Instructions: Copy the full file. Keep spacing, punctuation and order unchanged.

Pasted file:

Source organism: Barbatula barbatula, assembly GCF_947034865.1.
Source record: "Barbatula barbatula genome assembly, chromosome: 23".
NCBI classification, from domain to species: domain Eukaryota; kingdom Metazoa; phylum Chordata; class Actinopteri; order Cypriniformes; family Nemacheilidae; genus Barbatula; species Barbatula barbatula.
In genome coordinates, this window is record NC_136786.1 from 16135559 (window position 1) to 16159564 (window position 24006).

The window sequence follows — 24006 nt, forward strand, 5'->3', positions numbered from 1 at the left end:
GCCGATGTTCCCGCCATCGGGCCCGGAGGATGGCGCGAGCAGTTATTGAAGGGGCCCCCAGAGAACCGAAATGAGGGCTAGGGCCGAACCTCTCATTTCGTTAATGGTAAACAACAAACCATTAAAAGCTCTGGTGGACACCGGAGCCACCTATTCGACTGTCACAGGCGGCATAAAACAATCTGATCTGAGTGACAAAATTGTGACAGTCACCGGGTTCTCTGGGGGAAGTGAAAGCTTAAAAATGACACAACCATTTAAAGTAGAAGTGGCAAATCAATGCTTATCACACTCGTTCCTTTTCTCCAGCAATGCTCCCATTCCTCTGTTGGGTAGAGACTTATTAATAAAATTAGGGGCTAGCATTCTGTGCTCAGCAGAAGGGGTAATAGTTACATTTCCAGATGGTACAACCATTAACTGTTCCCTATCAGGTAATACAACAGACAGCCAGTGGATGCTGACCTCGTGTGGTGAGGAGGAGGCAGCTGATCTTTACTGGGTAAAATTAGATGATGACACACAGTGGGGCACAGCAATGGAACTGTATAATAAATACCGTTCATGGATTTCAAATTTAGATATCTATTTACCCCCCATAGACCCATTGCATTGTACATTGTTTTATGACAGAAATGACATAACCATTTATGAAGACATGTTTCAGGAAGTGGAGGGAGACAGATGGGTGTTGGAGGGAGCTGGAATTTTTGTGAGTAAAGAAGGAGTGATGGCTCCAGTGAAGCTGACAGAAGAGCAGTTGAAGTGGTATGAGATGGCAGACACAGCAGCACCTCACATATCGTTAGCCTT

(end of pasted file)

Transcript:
Source organism: Barbatula barbatula, assembly GCF_947034865.1.
Source record: "Barbatula barbatula genome assembly, chromosome: 23".
NCBI classification, from domain to species: domain Eukaryota; kingdom Metazoa; phylum Chordata; class Actinopteri; order Cypriniformes; family Nemacheilidae; genus Barbatula; species Barbatula barbatula.
In genome coordinates, this window is record NC_136786.1 from 16135559 (window position 1) to 16159564 (window position 24006).

The window sequence follows — 24006 nt, forward strand, 5'->3', positions numbered from 1 at the left end:
GCCGATGTTCCCGCCATCGGGCCCGGAGGATGGCGCGAGCAGTTATTGAAGGGGCCCCCAGAGAACCGAAATGAGGGCTAGGGCCGAACCTCTCATTTCGTTAATGGTAAACAACAAACCATTAAAAGCTCTGGTGGACACCGGAGCCACCTATTCGACTGTCACAGGCGGCATAAAACAATCTGATCTGAGTGACAAAATTGTGACAGTCACCGGGTTCTCTGGGGGAAGTGAAAGCTTAAAAATGACACAACCATTTAAAGTAGAAGTGGCAAATCAATGCTTATCACACTCGTTCCTTTTCTCCAGCAATGCTCCCATTCCTCTGTTGGGTAGAGACTTATTAATAAAATTAGGGGCTAGCATTCTGTGCTCAGCAGAAGGGGTAATAGTTACATTTCCAGATGGTACAACCATTAACTGTTCCCTATCAGGTAATACAACAGACAGCCAGTGGATGCTGACCTCGTGTGGTGAGGAGGAGGCAGCTGATCTTTACTGGGTAAAATTAGATGATGACACACAGTGGGGCACAGCAATGGAACTGTATAATAAATACCGTTCATGGATTTCAAATTTAGATATCTATTTACCCCCCATAGACCCATTGCATTGTACATTGTTTTATGACAGAAATGACATAACCATTTATGAAGACATGTTTCAGGAAGTGGAGGGAGACAGATGGGTGTTGGAGGGAGCTGGAATTTTTGTGAGTAAAGAAGGAGTGATGGCTCCAGTGAAGCTGACAGAAGAGCAGTTGAAGTGGTATGAGATGGCAGACACAGCAGCACCTCACATATCGTTAGCCTT